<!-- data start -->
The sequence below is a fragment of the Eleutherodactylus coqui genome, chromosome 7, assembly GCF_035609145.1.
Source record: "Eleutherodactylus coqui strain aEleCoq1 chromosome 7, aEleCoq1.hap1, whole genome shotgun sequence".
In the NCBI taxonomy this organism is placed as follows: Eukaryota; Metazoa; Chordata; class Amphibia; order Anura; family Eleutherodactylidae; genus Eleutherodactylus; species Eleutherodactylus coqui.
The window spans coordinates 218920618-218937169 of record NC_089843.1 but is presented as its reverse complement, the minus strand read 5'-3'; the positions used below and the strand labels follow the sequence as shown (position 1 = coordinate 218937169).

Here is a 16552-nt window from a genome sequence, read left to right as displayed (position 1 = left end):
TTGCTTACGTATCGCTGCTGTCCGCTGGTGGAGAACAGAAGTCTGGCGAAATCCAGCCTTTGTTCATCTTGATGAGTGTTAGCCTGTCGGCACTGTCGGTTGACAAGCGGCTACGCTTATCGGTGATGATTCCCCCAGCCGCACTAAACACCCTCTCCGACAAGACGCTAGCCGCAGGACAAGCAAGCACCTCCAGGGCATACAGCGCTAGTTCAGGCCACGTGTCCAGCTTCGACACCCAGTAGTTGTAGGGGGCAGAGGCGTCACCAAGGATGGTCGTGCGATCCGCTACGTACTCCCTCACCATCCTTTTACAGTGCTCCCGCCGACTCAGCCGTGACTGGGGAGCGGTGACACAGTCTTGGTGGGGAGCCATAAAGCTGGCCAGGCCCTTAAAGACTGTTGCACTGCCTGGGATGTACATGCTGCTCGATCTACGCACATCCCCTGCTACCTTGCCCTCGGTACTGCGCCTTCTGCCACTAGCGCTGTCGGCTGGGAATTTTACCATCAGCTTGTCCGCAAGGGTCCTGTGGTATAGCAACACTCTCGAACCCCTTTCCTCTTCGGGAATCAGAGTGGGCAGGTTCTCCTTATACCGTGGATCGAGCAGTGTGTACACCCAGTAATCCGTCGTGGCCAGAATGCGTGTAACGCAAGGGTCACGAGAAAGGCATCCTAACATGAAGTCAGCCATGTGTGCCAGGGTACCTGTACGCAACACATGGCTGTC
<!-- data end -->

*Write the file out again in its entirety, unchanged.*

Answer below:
The sequence below is a fragment of the Eleutherodactylus coqui genome, chromosome 7, assembly GCF_035609145.1.
Source record: "Eleutherodactylus coqui strain aEleCoq1 chromosome 7, aEleCoq1.hap1, whole genome shotgun sequence".
In the NCBI taxonomy this organism is placed as follows: Eukaryota; Metazoa; Chordata; class Amphibia; order Anura; family Eleutherodactylidae; genus Eleutherodactylus; species Eleutherodactylus coqui.
The window spans coordinates 218920618-218937169 of record NC_089843.1 but is presented as its reverse complement, the minus strand read 5'-3'; the positions used below and the strand labels follow the sequence as shown (position 1 = coordinate 218937169).

Here is a 16552-nt window from a genome sequence, read left to right as displayed (position 1 = left end):
TTGCTTACGTATCGCTGCTGTCCGCTGGTGGAGAACAGAAGTCTGGCGAAATCCAGCCTTTGTTCATCTTGATGAGTGTTAGCCTGTCGGCACTGTCGGTTGACAAGCGGCTACGCTTATCGGTGATGATTCCCCCAGCCGCACTAAACACCCTCTCCGACAAGACGCTAGCCGCAGGACAAGCAAGCACCTCCAGGGCATACAGCGCTAGTTCAGGCCACGTGTCCAGCTTCGACACCCAGTAGTTGTAGGGGGCAGAGGCGTCACCAAGGATGGTCGTGCGATCCGCTACGTACTCCCTCACCATCCTTTTACAGTGCTCCCGCCGACTCAGCCGTGACTGGGGAGCGGTGACACAGTCTTGGTGGGGAGCCATAAAGCTGGCCAGGCCCTTAAAGACTGTTGCACTGCCTGGGATGTACATGCTGCTCGATCTACGCACATCCCCTGCTACCTTGCCCTCGGTACTGCGCCTTCTGCCACTAGCGCTGTCGGCTGGGAATTTTACCATCAGCTTGTCCGCAAGGGTCCTGTGGTATAGCAACACTCTCGAACCCCTTTCCTCTTCGGGAATCAGAGTGGGCAGGTTCTCCTTATACCGTGGATCGAGCAGTGTGTACACCCAGTAATCCGTCGTGGCCAGAATGCGTGTAACGCAAGGGTCACGAGAAAGGCATCCTAACATGAAGTCAGCCATGTGTGCCAGGGTACCTGTACGCAACACATGGCTGTC